A fast Volvo. I have no memories of the S80 V8. It was a rare car and I hear it was fast, but going by how the non-V8 S80 handled, you couldn’t call it a driver’s car. Eight cylinders became six and I’ll give you a cookie if you find me a S60 T6. That was a rare breed too. When the T6 faded out, came the Drive-E four cylinder engines, new powertrains that were cutting edge, smooth and refined but far from fast. Every new Volvo has them, and in the peak of their performance, they can be found in the XC90 T8 with a supercharger and a turbocharger bolted on. It’s a heavy breather and also gets an electric motor to push out about 400 horsepower. This beautifully blue S60 Polestar houses a close relative of this engine. And we had a few hot laps in the ‘mad’ Volvo at the Kari Speedway in Coimbatore. How did it all go? Read on.
Get the gear selector to drive, yank it left to engage sport mode and turn the ESC off. Good lord, in a Volvo! I’m already starting to like the influence of Polestar on the guys who always play safe, not fast. So ESC off is important because Volvos and famously electronically restrained cars. Once you get that done, you can engage Sport Plus too with a long procedure that involves a sequence of paddle shift movements but its best to avoid it. Sport is good. Once there, drive the S60 Polestar out of the pits and a long nice supercharger whine will surprise you as you get on the gas. The S60 Polestar comes across instantly as a quick car. It builds speed well and just as you are through with the first gear into turn one, you have got to brake for the next sequence of corners.
The S60 Polestar gets a Borg Warner all-wheel drive system with a slight rear bias when you are exiting corners while throttling out. It’s enough to indicate a push over a pull. But go aggressive over the steering and get the S60’s weight to its sides and you will notice the weight of the car making it understeer. The trick is to be gentle on the throttle till you make the corner and power out as you bleed in to the exit. Slow in fast out is the oldest trick in the book for a fast lap around a racetrack. You have got to stick to that rule in the S60 Polestar and stay away from being too aggressive on the throttle.
That said, the grip from the Michelin Pilot Sport 245/35ZR20 tyres is simply superb, and the mega 370mm front Brembos and 302mm rear discs can shed speed well. The S60 however dives in under heavy braking. That I suppose can be curbed by making the suspension stiffer. The cars on the track seemed to be set up a little softer than I would have liked, keeping in mind the bumpy surface of the Kari Speedway and the big media contingent driving the cars with varying track experience levels. It would do with a stiffer setting for the suspension but that isn’t easy.
Unlike dynamic dampers you get in all cars that get an electronic switch on the centre console, the S60 Polestar goes oldschool. The Ohlins dampers are manually adjustable, which could be cumbersome, but if you want to get it just right, there’s no better way since it can be adjusted up to ten counts. Are Volvo drivers that focused though is the question? Would someone jack up the front of the car, change the front damping settings, go to the boot to flip open the rear seats, get under the insulation material and adjust the rear dampers, and just in case one didn’t get it right, do the whole procedure again? I would grudgingly, just because I rate ride quality over everything else, but I’m not sure everyone would.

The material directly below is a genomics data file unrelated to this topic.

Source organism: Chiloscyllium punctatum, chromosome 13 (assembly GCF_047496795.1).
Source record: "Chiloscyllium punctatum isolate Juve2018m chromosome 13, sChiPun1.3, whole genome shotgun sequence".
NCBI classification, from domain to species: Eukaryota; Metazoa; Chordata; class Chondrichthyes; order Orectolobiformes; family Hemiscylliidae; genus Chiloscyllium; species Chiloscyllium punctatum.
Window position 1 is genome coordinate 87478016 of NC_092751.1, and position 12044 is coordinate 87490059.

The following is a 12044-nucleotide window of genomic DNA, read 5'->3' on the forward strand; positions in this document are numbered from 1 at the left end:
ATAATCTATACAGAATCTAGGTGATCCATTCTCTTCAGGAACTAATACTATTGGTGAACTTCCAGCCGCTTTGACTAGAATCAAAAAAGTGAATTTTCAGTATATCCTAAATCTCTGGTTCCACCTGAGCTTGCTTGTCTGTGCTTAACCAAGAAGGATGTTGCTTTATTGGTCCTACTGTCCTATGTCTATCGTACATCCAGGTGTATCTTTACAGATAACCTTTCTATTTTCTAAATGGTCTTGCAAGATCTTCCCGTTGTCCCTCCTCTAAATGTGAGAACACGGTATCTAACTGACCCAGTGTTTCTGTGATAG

Polestar takes their cars very seriously, maybe a little too much for halfway enthusiasts. An S60 Polestar is for someone who wants a daily driver that can go fast once in a while. A daily driver can’t be set up stiff and every time you want to carve a few corners, you have got to set it up first manually. That’s too much of an effort. Nevertheless, there’s plenty more besides the suspension set up that you’d like. Pop the bonnet and a carbon fibre strut brace boasts of the S60’s tight body control, the chassis itself is eighty per cent stiffer, the front seats are the best pair of buckets you will find in a sedan of this price and the Alcantara lined seats and steering wheel feel quite special.
The S60 Polestar has a strong engine and does 0-100kmph in a claimed 4.7 seconds and will get to 250kmph on a long enough straight. The power delivery from the supercharged and turbocharged in-line four-cylinder Drive-E engine is robust in the midrange and delivers a healthy dose of power all the way to 6000rpm. If you stay pinned, it will redline at 7000rpm and even hold gear. So yes, the S60 polestar is quick, and in Sport Plus when the active exhausts working, you get a nice burble at an upshift. The S60 however lacks the connect you get in many sportscars, things like feedback from the steering, the precision at turn in or the pressure through the pedals.
On the styling front, the S60 Polestar gets interesting aero bits like a front splitter, a rear bootlip spoiler and a rear diffuser. Compared to the base S60, the front splitter and rear spoiler contribute to an extra 54kg of downforce at max speed. It’s got beautiful 20 inch wheels too, and it all looks fantastic with the unique Rebel Blue paint.
The S60 Polestar is a fast car but lacks the involvement that you get in a C 43 AMG. The latter feels more balanced and lighter in direction changes than the Polestar, so in that sense, if you have to buy a car that has more agility, it’s the C 43 AMG all the way. But when you weigh in the price, which at Rs 52.5 lakh, ex-showroom Delhi is an absolute steal for a sport sedan, the S60 Polestar makes a strong case for itself. It’s for the discerning car buyer who wants a dollop of performance every once in a while but doesn’t want to break the bank for it.